13. How many fastest laps does Kimi have now? I think he’s the closest to Schumacher’s record.

    1. @mantresx
      Schumacher 77 (25.16%)
      Prost 41 (20.60%)
      Raikkonen 38 (21.59%)

      Still got quite a way to go! Beating Prost would still be a great achievement though.

    2. @mantresx Kimi has 38 an all-time 3rd. Prost is second on 41. Schumi has 76

      What’s crazy is that KR now has exactly twice the number of FL than the next active driver(Alonso-19), but exactly half of Schumi’s

      1. @mantresx I stand corrected Schumi has 77. Still 38-19 to Alonso is impressive

  14. A classic waiting game by Raikkonen – it reminded me of Prost and Lauda in the McLarens, sitting back early on and not working the car too hard. He wasn’t all over the back of the guy in front (whereas Alonso was typically menacing at times), and on his first stop Kimi looked like he could have carried on, but was just covering Alonso’s stop (like Massa didn’t).

    Looking forward to seeing how the new combination of Raikkonen and Ciaran Pilbeam develops. I’ve no idea how much credit the race engineer deserves – after all, Kimi seems well able to make his own strategy calls. But if they can improve on last year’s missed opportunities, they’ll be dangerous.

    1. This, thanks mate.

      Kimi’s on demand sector times were pleasure to watch while others were grinding each other down.

  15. Kimi was very impressive today, but Alonso also. The undercut on Vettel was brilliant and Vettel seemed to realize that he couldn’t strike back. Massa was a very good team mate for Alonso today, whereas Webber and Grosjean didn’t have a memorable day. Ferrari and Kimi seems very dangerous to Vettel this year, but the temperatures and conditions overall were special – As Alonso said lets see when we get to Europe. If Massa is really back on form for this season, he will take important points away from Alonso’s competitors. Webber needs to forget this race and move on. McLaren – hmm, they’ll be back I’m sure, but loosing Hamilton they don’t have a stable driver showing them the cars present state over the season. Button has his off-races and Sergio has his On-races, but none of them can be used to perfectly gauge if the car has improved or not. I don’t believe Mercedes has improved over last year, but lets see next race.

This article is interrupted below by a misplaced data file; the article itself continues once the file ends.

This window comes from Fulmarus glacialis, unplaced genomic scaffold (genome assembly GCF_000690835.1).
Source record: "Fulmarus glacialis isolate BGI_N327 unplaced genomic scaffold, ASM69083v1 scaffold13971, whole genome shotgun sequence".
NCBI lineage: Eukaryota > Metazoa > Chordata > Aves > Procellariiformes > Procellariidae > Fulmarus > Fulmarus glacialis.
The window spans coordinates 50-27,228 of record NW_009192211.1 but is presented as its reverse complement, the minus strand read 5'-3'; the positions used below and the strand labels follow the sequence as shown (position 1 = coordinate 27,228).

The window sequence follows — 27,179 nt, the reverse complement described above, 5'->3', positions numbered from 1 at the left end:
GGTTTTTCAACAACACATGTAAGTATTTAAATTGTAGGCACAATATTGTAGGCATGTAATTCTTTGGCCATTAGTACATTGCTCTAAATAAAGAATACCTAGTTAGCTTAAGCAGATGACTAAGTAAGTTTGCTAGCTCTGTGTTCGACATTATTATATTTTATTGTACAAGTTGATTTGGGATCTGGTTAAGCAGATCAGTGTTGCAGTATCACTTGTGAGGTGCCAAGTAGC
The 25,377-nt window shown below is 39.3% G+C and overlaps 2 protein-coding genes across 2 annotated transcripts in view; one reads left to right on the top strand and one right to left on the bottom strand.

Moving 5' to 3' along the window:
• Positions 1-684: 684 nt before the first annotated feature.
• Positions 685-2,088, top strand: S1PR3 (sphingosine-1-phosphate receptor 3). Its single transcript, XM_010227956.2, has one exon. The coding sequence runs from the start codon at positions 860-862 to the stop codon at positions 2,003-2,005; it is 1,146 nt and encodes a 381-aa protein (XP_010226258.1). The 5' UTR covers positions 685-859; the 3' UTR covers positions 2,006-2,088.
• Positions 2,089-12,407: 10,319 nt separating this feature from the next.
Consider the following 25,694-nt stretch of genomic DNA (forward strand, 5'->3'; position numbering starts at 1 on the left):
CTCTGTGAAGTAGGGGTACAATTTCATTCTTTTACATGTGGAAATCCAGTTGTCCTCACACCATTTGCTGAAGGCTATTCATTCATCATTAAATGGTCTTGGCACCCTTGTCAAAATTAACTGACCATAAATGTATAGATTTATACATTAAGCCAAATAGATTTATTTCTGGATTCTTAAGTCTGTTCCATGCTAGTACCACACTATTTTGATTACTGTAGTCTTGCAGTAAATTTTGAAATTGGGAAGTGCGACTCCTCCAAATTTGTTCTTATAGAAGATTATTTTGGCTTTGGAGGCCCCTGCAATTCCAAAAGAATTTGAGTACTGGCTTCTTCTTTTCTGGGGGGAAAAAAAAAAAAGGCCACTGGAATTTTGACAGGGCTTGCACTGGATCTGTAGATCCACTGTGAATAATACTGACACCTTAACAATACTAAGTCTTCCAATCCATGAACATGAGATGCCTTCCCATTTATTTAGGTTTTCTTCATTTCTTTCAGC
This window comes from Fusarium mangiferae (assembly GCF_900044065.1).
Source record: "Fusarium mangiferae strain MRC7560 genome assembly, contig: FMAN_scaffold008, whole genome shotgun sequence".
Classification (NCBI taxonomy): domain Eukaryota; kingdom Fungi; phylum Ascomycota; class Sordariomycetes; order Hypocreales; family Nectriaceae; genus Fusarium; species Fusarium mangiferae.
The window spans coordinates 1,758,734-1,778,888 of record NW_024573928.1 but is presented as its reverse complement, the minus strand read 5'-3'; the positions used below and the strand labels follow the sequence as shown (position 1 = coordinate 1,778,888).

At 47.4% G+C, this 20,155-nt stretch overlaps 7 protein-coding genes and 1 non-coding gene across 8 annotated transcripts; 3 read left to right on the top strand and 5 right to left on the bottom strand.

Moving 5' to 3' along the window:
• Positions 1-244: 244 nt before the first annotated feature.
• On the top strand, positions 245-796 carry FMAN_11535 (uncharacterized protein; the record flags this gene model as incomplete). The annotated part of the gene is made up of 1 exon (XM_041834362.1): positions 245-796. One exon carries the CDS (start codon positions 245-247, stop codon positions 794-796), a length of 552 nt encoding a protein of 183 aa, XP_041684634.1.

1. Murali Dharan
      17th March 2013, 22:08

      + 1
      McLaren need a good driver who can quickly setup his car. Now they are lost.

      1. Yeah, I guess you are right. I mean, after all, Button only finished higher in the race than he started.

        Unlike Hamilton, the driving and setup God, who managed to lose 2 places during the race.

  16. Raikonnen, Alonso, and Hamilton’s lap times are very very similar. Bodes well for the rest of the season

  17. i think merc is a match to rbr in race pace..comparing seb’s and lewis’s lap times..